Towngas China raises $122 million from primary share placement

The utility company’s deal draws robust demand and prices at the top of the range, as investors welcome the liquidity event.

Hong Kong-listed Towngas China has raised HK$946.5 million ($122 million) from a primary share placement, after fixing the price at the top of the indicative range.

The share sale was conducted yesterday through an accelerated bookbuild. The deal launched just before 2pm Hong Kong time after the stock was suspended from trading and closed in about three hours.

Demand was strong with 91 lines in the order book, a source said last night. The buyers included a good mix of long-only accounts, high-net-worth individuals and hedge funds, and the book was multiple times covered throughout the price range, the person noted.

As it has been a long time since the company’s last equity transaction, many investors had been hoping for more liquidity, which helps explain the strong appetite for the deal, the source said.

Towngas China is a subsidiary of Hong Kong-listed Hong Kong and China Gas, which is commonly referred to as Towngas. It focuses on piped city-gas projects in mainland China.

The company sold 150 million new shares, or 6% of the share capital, at HK$6.31 each. The final price translated into a discount of 6.9% to yesterday’s midday closing price of HK$6.78.

The deal was marketed in a price range between HK$6.24 and HK$6.31, which represented a discount of 6.9% to 8%. The company is subject to a 90-day lock-up period.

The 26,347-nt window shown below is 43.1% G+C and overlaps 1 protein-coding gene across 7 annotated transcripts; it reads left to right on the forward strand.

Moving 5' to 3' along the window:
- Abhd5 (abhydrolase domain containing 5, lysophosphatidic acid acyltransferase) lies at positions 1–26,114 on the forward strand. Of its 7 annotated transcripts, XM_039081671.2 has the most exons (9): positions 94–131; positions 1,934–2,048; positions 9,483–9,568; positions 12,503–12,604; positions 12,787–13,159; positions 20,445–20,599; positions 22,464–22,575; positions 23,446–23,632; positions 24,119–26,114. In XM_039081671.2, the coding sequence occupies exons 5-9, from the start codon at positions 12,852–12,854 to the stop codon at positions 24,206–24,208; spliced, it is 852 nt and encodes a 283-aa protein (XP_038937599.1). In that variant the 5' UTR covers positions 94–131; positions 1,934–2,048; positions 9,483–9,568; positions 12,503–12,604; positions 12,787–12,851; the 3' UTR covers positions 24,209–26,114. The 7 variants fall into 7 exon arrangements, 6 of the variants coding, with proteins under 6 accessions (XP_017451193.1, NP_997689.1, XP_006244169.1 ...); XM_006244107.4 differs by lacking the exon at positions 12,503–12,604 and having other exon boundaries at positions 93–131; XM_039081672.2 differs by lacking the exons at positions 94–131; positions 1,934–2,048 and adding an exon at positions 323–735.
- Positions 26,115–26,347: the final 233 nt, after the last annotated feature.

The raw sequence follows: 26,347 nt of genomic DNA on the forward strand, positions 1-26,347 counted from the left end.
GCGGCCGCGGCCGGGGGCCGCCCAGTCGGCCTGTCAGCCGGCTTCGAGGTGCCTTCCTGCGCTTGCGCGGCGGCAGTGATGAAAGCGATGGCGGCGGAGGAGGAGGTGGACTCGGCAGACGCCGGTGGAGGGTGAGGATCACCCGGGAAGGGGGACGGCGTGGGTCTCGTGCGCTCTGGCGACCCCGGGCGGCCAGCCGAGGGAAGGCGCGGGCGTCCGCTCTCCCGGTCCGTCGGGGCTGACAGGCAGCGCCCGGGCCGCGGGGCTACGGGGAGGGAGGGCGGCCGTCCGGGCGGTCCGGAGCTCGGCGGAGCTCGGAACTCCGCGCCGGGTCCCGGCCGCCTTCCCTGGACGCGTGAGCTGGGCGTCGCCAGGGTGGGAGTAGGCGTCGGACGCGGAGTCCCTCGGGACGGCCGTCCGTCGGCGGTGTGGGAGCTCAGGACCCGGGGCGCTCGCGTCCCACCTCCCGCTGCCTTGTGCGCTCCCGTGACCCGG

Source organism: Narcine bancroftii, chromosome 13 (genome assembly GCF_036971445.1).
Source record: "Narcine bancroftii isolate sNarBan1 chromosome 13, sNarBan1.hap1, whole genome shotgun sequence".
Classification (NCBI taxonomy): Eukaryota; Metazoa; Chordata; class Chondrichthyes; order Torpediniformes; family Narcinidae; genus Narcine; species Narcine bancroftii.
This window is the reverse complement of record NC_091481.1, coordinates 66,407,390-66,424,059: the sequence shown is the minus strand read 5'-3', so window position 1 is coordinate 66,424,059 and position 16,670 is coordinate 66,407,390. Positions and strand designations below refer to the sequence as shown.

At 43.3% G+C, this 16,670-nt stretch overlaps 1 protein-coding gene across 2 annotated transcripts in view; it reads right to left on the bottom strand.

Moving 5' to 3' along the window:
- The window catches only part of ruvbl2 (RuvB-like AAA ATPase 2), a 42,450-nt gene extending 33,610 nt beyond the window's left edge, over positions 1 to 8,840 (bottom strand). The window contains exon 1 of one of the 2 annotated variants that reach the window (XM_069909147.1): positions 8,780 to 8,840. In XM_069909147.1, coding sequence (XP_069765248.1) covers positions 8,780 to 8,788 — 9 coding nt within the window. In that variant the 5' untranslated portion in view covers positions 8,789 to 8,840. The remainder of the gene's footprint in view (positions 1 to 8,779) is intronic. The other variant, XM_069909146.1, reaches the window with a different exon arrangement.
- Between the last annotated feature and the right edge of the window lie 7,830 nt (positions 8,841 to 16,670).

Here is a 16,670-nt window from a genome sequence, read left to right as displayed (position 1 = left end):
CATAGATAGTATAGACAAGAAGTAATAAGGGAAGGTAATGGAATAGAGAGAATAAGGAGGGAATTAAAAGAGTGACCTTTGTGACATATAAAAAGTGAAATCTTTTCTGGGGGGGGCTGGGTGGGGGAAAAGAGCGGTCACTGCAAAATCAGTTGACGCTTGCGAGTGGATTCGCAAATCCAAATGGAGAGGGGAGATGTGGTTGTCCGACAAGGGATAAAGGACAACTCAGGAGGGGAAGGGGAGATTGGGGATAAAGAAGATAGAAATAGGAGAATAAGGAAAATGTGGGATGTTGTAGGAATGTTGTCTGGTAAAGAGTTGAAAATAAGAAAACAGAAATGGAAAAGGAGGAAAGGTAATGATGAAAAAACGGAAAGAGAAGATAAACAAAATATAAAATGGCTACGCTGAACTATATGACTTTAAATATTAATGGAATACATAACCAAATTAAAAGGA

Towngas’s share price, which was up 3% yesterday before trading was suspended, had a bullish run last year and climbed about 52% for the year. By comparison, the Hang Seng Index rose about 23% in 2012.

Towngas China plans to use the proceeds for future investments and general working capital, according to the term sheet. It is the leading supplier of quality piped-gas in China and has been investing in the country’s gas industry since 1998, it says.

According to the Hong Kong stock exchange website, the company constructs gas pipelines, operates city gas pipeline networks and gas fuel automobile refilling stations, and sells gas household appliances.

HSBC and UBS were joint bookrunners for the deal.

Only about a week into 2013, there has already been a steady flow of placements in the Hong Kong ECM market. Notable deals include Carlyle’s $796 million sale of its remaining shares in China Pacific Insurance earlier this week.

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